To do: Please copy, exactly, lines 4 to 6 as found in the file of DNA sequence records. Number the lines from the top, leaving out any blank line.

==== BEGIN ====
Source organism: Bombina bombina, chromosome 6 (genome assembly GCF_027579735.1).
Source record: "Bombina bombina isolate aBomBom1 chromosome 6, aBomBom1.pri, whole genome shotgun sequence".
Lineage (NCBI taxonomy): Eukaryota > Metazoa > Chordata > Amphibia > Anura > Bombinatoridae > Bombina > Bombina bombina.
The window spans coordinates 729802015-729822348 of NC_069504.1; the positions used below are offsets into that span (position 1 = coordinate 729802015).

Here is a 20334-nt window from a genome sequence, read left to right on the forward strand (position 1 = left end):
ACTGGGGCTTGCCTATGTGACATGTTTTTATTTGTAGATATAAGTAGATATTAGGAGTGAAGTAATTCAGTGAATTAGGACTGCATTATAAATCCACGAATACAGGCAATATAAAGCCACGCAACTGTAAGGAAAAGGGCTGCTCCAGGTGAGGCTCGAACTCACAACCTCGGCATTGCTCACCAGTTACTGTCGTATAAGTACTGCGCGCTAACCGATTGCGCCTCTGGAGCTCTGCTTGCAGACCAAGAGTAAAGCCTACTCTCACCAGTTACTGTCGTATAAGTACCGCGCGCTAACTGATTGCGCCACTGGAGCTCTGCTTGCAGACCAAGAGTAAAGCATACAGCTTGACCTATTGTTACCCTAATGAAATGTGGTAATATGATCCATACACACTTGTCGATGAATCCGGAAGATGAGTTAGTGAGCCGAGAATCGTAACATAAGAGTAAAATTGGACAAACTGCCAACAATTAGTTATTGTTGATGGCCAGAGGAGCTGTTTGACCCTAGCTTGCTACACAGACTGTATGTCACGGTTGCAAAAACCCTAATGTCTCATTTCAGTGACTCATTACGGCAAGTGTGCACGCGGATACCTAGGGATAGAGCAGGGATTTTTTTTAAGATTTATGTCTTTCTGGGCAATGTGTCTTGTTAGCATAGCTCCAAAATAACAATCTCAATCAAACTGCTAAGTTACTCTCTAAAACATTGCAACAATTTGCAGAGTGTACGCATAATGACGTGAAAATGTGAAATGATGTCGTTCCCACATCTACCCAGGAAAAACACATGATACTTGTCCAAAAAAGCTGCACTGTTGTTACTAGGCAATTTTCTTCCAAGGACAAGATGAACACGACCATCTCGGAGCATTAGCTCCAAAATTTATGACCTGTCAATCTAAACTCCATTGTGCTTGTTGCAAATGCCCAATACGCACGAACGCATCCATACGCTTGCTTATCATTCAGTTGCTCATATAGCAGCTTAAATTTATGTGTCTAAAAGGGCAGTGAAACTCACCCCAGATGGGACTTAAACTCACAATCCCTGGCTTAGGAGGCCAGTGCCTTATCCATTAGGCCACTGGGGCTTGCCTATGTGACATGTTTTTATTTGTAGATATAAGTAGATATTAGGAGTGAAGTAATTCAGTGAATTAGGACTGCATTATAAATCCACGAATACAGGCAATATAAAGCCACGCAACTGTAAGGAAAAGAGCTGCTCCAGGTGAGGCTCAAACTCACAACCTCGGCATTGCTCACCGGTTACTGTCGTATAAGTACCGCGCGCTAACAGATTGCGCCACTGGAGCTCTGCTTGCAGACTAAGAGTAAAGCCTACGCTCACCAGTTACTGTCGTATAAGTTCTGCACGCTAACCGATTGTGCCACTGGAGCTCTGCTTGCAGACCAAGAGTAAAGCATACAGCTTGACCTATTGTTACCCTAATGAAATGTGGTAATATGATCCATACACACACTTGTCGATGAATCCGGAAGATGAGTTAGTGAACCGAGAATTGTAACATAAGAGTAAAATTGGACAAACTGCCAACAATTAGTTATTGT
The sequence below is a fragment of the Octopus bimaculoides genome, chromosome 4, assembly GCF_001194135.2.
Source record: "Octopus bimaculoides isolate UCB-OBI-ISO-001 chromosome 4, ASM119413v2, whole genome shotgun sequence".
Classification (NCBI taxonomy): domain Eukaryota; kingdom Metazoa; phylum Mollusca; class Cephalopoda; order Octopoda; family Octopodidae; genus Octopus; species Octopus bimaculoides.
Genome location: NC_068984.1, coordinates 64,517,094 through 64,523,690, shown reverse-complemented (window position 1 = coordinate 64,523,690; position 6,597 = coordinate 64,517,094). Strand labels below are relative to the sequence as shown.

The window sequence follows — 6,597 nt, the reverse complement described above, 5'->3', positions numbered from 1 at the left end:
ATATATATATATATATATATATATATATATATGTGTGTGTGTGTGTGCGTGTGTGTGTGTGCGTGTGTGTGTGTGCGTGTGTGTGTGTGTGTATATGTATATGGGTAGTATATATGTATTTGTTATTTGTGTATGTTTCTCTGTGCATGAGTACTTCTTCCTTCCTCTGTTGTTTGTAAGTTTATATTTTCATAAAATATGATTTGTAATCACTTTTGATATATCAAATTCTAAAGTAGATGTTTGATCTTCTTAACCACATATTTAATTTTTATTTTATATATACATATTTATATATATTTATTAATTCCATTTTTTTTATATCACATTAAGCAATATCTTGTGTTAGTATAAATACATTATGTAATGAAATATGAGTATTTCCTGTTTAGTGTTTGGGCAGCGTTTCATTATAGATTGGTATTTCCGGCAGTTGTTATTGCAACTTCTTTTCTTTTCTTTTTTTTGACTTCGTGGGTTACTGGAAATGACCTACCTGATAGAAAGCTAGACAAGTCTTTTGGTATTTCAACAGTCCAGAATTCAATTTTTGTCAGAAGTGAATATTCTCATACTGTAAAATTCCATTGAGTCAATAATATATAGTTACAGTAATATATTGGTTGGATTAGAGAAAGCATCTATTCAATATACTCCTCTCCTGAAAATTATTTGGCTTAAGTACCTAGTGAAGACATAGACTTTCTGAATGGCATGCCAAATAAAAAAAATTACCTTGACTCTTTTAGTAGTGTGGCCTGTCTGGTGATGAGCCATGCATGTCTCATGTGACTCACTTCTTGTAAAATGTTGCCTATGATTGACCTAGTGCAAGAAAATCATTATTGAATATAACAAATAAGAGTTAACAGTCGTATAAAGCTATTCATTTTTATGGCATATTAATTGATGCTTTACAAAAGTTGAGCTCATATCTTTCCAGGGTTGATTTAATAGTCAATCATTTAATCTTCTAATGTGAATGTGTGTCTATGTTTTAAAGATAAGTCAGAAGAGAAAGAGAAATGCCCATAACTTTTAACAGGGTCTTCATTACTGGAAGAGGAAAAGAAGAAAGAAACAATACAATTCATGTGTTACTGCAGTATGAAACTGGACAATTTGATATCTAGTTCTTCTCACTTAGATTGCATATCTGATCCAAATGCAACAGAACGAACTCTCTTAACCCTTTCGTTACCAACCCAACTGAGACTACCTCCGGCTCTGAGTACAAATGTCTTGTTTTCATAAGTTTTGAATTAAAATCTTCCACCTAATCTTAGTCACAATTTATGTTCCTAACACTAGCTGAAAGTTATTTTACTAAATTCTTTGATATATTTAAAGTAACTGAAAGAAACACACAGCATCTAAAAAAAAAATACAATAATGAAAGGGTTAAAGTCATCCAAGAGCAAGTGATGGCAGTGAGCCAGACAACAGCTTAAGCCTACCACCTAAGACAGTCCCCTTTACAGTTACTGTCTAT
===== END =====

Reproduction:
The window spans coordinates 729802015-729822348 of NC_069504.1; the positions used below are offsets into that span (position 1 = coordinate 729802015).

Here is a 20334-nt window from a genome sequence, read left to right on the forward strand (position 1 = left end):
ACTGGGGCTTGCCTATGTGACATGTTTTTATTTGTAGATATAAGTAGATATTAGGAGTGAAGTAATTCAGTGAATTAGGACTGCATTATAAATCCACGAATACAGGCAATATAAAGCCACGCAACTGTAAGGAAAAGGGCTGCTCCAGGTGAGGCTCGAACTCACAACCTCGGCATTGCTCACCAGTTACTGTCGTATAAGTACTGCGCGCTAACCGATTGCGCCTCTGGAGCTCTGCTTGCAGACCAAGAGTAAAGCCTACTCTCACCAGTTACTGTCGTATAAGTACCGCGCGCTAACTGATTGCGCCACTGGAGCTCTGCTTGCAGACCAAGAGTAAAGCATACAGCTTGACCTATTGTTACCCTAATGAAATGTGGTAATATGATCCATACACACTTGTCGATGAATCCGGAAGATGAGTTAGTGAGCCGAGAATCGTAACATAAGAGTAAAATTGGACAAACTGCCAACAATTAGTTATTGTTGATGGCCAGAGGAGCTGTTTGACCCTAGCTTGCTACACAGACTGTATGTCACGGTTGCAAAAACCCTAATGTCTCATTTCAGTGACTCATTACGGCAAGTGTGCACGCGGATACCTAGGGATAGAGCAGGGATTTTTTTTAAGATTTATGTCTTTCTGGGCAATGTGTCTTGTTAGCATAGCTCCAAAATAACAATCTCAATCAAACTGCTAAGTTACTCTCTAAAACATTGCAACAATTTGCAGAGTGTACGCATAATGACGTGAAAATGTGAAATGATGTCGTTCCCACATCTACCCAGGAAAAACACATGATACTTGTCCAAAAAAGCTGCACTGTTGTTACTAGGCAATTTTCTTCCAAGGACAAGATGAACACGACCATCTCGGAGCATTAGCTCCAAAATTTATGACCTGTCAATCTAAACTCCATTGTGCTTGTTGCAAATGCCCAATACGCACGAACGCATCCATACGCTTGCTTATCATTCAGTTGCTCATATAGCAGCTTAAATTTATGTGTCTAAAAGGGCAGTGAAACTCACCCCAGATGGGACTTAAACTCACAATCCCTGGCTTAGGAGGCCAGTGCCTTATCCATTAGGCCACTGGGGCTTGCCTATGTGACATGTTTTTATTTGTAGATATAAGTAGATATTAGGAGTGAAGTAATTCAGTGAATTAGGACTGCATTATAAATCCACGAATACAGGCAATATAAAGCCACGCAACTGTAAGGAAAAGAGCTGCTCCAGGTGAGGCTCAAACTCACAACCTCGGCATTGCTCACCGGTTACTGTCGTATAAGTACCGCGCGCTAACAGATTGCGCCACTGGAGCTCTGCTTGCAGACTAAGAGTAAAGCCTACGCTCACCAGTTACTGTCGTATAAGTTCTGCACGCTAACCGATTGTGCCACTGGAGCTCTGCTTGCAGACCAAGAGTAAAGCATACAGCTTGACCTATTGTTACCCTAATGAAATGTGGTAATATGATCCATACACACACTTGTCGATGAATCCGGAAGATGAGTTAGTGAACCGAGAATTGTAACATAAGAGTAAAATTGGACAAACTGCCAACAATTAGTTATTGT